Haeyen, S. (2006). Imaginatie in beeldende thera- (2006). Werkboek voor behandelmodule schema en modi
pie. Een schemagerichte benadering. [Imagina- aandachtsgerichte training eendaagse schemagerichte
tion in imaging therapy: A schema focussed ap- dagbehandeling [Workbook for treatment module
proach]. Tijdschrift voor Vaktherapie, 1, 3-8. schema and schema focussed therapy training
Jovev, M., & Jackson, H. J. (2004). Early maladap- one-day schema-focused therapy]. Delft: GGZ
tive schemas in personality disordered individ- Delfland.
uals. Journal of Personality Disorders, 18(5), 467-478. van Vreeswijk, M.F., & Broersen, J. (2006). Schema-
Klokman, J., Arntz, A., & Sieswerda, S. (2001). The gerichte therapie in groepen [Schema-focused therapy
schema mode questionnaire (state and trait ver- in groups]. Houten: Bohn Stafleu van Loghum.
sion), internal document. Maastricht: Maastricht Young, J. (2005). Schema-focused cognitive therapy
University. and the case of Ms. S. Journal of Psychotherapy Inte-
Lobbestael, J., Arntz, A., & Sieswerda, S. (2005). gration, 15, 115-126.
Schema modes and childhood abuse in border- Young, J., Atkinson, T., Arntz, A., Engels, &
line and antisocial personality disorders. Journal Weishaar, M. (2005). The Young Atkinson Mode In-
of Behavior Therapy and Experimental Psychiatry, 36, ventory (YAMI-PM, 1B). New York: Schema Therapy
240-253. Institute.
Lobbestael, J., van Vreeswijk, M., Arntz, A., & Spin- Young, J. E. (1990). Cognitive therapy for personality
hoven, P. (2006). The reliability and validity of disorders: A schema-focused approach. Sarasto: Profes-
the Schema Mode Inventory-revised (SMI-r). sional Resource Exchange, Inc.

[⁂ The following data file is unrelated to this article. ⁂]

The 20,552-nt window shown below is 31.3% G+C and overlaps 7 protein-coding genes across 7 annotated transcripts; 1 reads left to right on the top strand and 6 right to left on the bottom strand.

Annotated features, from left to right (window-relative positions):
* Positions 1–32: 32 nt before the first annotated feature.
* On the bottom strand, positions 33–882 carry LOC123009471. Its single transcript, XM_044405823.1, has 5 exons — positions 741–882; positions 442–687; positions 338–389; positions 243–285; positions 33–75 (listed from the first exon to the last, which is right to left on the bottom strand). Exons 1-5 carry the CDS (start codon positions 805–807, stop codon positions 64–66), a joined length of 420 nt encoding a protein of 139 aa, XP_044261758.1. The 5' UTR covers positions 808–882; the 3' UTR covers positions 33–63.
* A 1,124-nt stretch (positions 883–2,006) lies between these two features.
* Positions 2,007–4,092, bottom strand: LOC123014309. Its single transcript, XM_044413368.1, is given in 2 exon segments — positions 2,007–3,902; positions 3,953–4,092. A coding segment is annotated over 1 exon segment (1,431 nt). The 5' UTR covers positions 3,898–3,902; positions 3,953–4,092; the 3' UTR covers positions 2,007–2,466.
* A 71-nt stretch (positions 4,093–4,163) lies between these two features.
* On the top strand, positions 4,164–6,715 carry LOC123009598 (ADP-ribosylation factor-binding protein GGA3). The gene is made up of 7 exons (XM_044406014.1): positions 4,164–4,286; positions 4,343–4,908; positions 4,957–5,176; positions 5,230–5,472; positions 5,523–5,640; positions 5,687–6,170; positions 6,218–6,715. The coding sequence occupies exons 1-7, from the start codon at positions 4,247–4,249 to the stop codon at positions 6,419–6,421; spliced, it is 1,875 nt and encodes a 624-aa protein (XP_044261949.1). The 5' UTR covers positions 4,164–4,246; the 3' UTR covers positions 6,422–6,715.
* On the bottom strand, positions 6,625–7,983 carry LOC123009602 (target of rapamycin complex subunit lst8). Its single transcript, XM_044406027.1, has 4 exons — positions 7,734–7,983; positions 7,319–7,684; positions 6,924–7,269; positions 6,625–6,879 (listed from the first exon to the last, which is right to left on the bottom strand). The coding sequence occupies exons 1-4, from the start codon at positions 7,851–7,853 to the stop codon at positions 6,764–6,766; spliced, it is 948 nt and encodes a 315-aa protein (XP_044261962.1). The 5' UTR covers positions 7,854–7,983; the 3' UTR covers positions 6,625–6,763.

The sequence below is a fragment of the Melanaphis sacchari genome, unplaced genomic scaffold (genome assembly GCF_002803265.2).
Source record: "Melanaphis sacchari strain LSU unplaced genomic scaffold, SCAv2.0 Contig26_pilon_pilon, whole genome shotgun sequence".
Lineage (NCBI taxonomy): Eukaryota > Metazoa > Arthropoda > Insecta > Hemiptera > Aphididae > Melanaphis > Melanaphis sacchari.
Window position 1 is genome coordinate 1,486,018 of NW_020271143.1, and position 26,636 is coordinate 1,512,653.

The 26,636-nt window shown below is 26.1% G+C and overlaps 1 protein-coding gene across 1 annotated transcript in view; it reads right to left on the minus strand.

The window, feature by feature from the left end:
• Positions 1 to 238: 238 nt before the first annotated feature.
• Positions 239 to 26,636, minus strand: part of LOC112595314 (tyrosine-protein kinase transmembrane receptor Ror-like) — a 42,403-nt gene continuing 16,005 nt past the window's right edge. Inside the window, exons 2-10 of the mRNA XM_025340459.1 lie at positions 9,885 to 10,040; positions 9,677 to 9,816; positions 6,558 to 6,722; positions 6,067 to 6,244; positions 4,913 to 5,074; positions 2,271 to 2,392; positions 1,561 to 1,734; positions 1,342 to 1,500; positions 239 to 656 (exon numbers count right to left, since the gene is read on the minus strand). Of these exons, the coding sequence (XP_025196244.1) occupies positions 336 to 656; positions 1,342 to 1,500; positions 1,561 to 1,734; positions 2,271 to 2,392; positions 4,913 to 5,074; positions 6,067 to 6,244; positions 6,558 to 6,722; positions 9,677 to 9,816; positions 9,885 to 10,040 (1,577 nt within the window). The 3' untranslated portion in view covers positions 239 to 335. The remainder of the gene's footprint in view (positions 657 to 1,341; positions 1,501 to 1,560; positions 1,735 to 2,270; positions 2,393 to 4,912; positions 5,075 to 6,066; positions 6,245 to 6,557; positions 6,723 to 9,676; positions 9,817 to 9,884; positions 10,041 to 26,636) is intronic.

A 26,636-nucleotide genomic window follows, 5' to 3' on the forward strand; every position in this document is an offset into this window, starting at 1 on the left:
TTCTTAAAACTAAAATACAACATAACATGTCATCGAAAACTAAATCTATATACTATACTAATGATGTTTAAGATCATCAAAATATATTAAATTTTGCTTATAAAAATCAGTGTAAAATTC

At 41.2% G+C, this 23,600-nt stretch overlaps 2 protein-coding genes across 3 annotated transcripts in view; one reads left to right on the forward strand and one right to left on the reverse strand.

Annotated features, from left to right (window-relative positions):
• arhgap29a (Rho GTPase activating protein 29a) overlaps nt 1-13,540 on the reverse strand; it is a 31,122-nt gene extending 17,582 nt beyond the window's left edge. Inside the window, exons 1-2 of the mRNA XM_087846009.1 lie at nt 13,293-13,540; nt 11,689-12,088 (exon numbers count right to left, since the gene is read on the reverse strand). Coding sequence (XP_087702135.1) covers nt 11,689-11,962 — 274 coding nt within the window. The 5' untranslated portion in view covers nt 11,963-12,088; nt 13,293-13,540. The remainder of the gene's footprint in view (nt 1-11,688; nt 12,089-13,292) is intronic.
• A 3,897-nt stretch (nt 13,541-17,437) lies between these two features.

Manuscript in preparation. Young, J.E., & Klosko, J. (1994). Reinventing your life.
Lobbestael, J., van Vreeswijk, M., Arntz, A., Spin- New York: Plume.
hoven, P., & ‘t Hoen, T. (2005). The Schema Mode Young, J.E., Klosko, J., & Weishaar, M.E. (2003).
Inventory-revised. Maastricht: Maastricht Uni- Schema therapy: A practitioner’s guide. New York:
versity. Guilford.
84 Netherlands Journal of Psychology

Appendix A: List of the 22 schema modes

Child modes Lack of discipline

Vulnerability Impulsive Child*

Acts on non-core desires or impulses from mo-
Lonely Child* ment to moment in a selfish or uncontrolled
Feels like a lonely child that is valued only inso- manner to get his or her own way, without re-
far as (s)he can aggrandise his/her parents. Be- gard to possible consequences for the self or
cause the most important emotional needs of the others. Often has difficulty delaying short-time
child have generally not been met, the patient gratification and may appear ‘spoiled’.
usually feels empty, alone, socially unacceptable,
undeserving of love, unloved and unlovable. Undisciplined Child*
Cannot force him/herself to finish routine or
Abandoned and Abused Child* boring tasks, gets quickly frustrated and soon
Feels the enormous emotional pain and fear of gives up.
abandonment, which has a direct link with the
abuse history. Has the affect of a lost child: sad, Happiness
frightened, vulnerable, defenceless, hopeless,
needy, victimised, worthless and lost. Patients Happy Child*
appear fragile and childlike. They feel helpless Feels at peace because core emotional needs are
and utterly alone and are obsessed with finding a currently met. Feels loved, contented, connected,
parent figure who will take care of them. satisfied, fulfilled, protected, praised, worth-
Humiliated/Inferior Child. A subform of the Aban- while, nurtured, guided, understood, validated,
doned and Abused Child mode, in which pa- self-confident, competent, appropriately au-
tients experience humiliation and inferiority tonomous or self-reliant, safe, resilient, strong,
related to childhood experiences within and out- in control, adaptable, optimistic and spontane-
side the family. ous.

Dependent Child
Feels incapable and overwhelmed by adult re- Maladaptive coping modes
sponsibilities. Shows strong regressive tenden-
cies and wants to be taken care of. Related to the Surrender
lack of development of autonomy and self-
reliance, often caused by authoritarian upbring- Compliant Surrender*
ing. Acts in a passive, subservient, submissive,
reassurance-seeking, or self-deprecating way
Anger towards others out of fear of conflict or rejec-
tion. Passively allows him/herself to be mis-
Angry Child* treated, or does not take steps to get healthy
Feels intensely angry, enraged, infuriated, frus- needs met. Selects people or engages in other
trated or impatient, because the core emotional behaviour that directly maintains the self-